• Mexico declared war on the Axis. Some of their pilots flew P-47 Thunderbolts in the Philippines.

    I don’t like them, but they sure weren’t with the Nutzis.

  • Never seen those.

  • pcmustgo

    Mexican food is great. I don’t know what the big deal is about. Fresh tomatoes, beans, cilantro, lime, guacomole, jalapenos… yum, yum, yum.

    • My wife loves my Mexican cooking. My mother loves my French cooking. I made a dish I had memorized when I was five for her when mom turned 70. I reproduced it – and the sauce – perfectly. She said it was just like being back in that restaurant in Cherbourg.

  • Fighting_Northern_Spirit

    I don’t mind our borders being open to recipes.

  • JohnEngelman

    In the San Francisco Bay area there is a restaurant chain called “Gourmet Burrito.”

    When I lived there I liked to order a vegetarian burrito. It consisted of a whole wheat tortilla, brown rice, beans, and vegetables. I hope Gourmet Burrito becomes a national restaurant chain.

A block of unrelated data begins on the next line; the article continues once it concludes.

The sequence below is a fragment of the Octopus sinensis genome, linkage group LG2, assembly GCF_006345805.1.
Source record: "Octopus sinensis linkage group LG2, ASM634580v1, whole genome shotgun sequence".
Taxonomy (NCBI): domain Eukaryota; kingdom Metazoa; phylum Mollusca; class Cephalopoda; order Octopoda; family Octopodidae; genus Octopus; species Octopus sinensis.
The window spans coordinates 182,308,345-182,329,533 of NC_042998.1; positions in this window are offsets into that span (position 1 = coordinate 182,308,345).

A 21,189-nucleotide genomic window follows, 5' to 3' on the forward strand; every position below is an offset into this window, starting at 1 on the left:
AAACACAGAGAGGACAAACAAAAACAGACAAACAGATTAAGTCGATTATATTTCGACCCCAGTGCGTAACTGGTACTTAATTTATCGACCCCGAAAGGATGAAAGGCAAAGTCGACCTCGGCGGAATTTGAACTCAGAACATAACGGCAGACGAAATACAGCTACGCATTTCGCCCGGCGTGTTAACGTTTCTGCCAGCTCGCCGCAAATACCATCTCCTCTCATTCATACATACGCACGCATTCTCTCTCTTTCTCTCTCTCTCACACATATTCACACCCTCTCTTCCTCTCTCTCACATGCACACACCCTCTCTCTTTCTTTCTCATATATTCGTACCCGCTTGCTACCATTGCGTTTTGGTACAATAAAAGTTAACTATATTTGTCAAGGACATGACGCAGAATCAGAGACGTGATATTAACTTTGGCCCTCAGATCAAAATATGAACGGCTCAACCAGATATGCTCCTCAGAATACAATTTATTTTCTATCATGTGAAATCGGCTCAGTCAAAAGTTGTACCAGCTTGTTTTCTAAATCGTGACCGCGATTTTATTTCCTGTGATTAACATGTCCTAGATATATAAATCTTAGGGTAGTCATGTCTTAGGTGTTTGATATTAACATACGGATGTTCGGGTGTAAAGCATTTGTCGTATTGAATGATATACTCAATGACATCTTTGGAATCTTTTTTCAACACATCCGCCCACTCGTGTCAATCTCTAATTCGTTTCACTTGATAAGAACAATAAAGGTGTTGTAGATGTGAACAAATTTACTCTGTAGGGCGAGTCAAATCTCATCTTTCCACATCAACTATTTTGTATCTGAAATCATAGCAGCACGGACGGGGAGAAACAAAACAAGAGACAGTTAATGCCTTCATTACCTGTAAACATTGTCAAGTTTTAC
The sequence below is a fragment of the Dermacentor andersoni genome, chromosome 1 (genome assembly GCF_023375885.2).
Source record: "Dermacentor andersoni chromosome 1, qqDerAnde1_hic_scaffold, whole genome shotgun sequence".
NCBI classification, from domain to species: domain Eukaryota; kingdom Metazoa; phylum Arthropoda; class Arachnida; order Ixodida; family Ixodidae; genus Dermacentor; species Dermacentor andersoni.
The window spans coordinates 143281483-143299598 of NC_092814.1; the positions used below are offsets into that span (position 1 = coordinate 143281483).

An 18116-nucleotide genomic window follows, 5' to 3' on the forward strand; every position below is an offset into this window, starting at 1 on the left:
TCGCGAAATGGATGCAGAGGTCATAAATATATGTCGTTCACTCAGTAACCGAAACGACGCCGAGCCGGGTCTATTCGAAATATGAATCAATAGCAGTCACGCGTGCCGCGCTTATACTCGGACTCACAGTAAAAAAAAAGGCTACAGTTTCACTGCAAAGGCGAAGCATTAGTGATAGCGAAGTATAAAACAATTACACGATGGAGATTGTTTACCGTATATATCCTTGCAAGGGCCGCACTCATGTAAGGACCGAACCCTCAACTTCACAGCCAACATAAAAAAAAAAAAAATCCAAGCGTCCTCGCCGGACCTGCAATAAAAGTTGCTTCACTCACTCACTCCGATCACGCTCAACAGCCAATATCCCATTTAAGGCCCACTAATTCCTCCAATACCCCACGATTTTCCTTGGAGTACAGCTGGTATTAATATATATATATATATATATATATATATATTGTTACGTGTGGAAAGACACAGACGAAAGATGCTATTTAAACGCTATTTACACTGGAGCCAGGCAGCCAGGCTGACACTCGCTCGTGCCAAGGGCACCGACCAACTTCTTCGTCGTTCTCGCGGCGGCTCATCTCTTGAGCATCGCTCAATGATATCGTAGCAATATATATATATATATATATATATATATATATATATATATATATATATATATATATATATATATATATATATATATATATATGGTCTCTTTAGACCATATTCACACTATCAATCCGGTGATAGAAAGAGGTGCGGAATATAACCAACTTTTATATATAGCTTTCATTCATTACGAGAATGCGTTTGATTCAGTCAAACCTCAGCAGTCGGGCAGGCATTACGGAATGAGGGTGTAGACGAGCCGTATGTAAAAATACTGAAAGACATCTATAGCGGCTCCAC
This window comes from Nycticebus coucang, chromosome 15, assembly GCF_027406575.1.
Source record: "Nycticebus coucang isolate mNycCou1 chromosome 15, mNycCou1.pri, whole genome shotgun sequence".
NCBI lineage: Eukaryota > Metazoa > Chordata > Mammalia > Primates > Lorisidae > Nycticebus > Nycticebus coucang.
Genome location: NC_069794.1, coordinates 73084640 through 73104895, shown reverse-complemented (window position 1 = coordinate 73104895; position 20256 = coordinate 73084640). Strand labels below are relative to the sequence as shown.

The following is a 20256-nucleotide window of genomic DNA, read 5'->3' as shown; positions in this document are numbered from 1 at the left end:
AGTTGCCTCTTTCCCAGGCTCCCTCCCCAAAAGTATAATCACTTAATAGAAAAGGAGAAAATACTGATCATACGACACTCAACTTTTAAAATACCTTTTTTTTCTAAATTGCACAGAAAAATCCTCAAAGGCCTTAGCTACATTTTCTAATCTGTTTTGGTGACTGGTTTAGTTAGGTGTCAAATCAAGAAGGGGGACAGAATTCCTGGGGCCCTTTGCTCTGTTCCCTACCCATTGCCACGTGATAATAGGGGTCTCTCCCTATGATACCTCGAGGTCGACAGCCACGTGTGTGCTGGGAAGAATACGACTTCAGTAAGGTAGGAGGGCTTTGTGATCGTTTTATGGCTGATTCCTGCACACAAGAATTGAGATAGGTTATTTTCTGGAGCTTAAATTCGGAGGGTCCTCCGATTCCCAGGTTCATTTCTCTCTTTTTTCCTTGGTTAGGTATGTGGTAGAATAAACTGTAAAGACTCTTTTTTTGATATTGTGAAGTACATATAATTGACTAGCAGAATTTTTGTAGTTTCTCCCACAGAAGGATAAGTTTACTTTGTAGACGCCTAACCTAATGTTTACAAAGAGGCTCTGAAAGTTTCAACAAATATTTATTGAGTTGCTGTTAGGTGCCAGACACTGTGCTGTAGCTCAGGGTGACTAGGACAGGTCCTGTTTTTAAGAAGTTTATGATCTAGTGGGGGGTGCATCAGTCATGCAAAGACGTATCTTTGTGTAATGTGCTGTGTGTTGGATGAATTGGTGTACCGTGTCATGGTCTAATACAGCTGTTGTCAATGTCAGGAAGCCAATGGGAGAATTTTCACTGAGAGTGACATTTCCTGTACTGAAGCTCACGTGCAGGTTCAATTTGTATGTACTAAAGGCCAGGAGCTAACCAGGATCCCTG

By combining corn, rice, and beans, it is easy to prepare vegetarian Mexican food.

    • I make that sort of thing myself at home, usually 50-25-25 rice, lentils and split peas.

      Ariadne likes a scrambled egg in hers.

    • shmo123

      That’s the reason there are so many fat Mexican women. While combinations of rice, beans and corn taste good and are nutritionally beneficial, they are carb heavy; and unless you’re doing hard physical labor every day, it’s gonna show real fast.

      • Brian

        Why do the Mexican women get that spare tire around the middle like a man, instead of getting fat just in the thighs and hips?